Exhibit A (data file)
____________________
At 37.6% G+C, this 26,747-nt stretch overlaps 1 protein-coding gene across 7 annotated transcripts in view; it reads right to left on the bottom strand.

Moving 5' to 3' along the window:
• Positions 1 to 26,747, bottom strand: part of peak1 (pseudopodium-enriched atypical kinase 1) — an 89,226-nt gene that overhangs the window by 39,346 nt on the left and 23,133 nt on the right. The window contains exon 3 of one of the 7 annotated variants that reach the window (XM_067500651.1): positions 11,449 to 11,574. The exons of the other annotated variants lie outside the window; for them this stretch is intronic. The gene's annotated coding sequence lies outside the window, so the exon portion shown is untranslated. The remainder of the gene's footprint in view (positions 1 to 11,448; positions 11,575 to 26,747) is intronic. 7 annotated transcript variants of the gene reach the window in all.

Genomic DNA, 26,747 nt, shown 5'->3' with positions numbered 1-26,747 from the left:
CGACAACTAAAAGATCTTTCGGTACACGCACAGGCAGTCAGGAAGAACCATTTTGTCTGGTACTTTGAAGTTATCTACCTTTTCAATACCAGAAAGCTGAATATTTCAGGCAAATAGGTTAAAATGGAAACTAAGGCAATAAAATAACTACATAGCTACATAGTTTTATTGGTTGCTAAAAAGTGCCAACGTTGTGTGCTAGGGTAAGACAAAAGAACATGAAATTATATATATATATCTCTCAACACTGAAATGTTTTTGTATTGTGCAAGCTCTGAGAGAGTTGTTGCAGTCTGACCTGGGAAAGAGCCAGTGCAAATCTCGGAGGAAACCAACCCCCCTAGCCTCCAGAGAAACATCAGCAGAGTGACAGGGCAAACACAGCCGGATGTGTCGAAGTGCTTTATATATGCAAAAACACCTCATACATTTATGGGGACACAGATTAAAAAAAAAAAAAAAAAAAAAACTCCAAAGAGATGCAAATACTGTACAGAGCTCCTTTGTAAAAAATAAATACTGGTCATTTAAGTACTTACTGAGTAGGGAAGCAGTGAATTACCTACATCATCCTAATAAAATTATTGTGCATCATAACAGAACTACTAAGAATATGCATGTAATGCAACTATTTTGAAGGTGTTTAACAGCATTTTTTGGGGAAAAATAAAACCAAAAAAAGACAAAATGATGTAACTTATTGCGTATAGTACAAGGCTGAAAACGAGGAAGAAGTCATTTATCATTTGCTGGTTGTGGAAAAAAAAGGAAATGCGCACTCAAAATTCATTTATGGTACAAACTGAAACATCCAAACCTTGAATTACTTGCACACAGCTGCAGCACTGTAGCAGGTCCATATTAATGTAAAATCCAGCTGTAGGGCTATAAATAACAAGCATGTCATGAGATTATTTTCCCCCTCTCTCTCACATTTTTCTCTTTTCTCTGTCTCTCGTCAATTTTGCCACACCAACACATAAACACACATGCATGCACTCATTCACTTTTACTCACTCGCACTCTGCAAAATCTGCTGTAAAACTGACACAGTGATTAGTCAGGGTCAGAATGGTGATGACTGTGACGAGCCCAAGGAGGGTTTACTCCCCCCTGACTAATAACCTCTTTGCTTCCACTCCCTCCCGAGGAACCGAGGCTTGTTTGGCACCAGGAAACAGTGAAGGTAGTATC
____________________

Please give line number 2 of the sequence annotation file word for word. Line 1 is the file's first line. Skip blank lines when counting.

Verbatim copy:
Moving 5' to 3' along the window: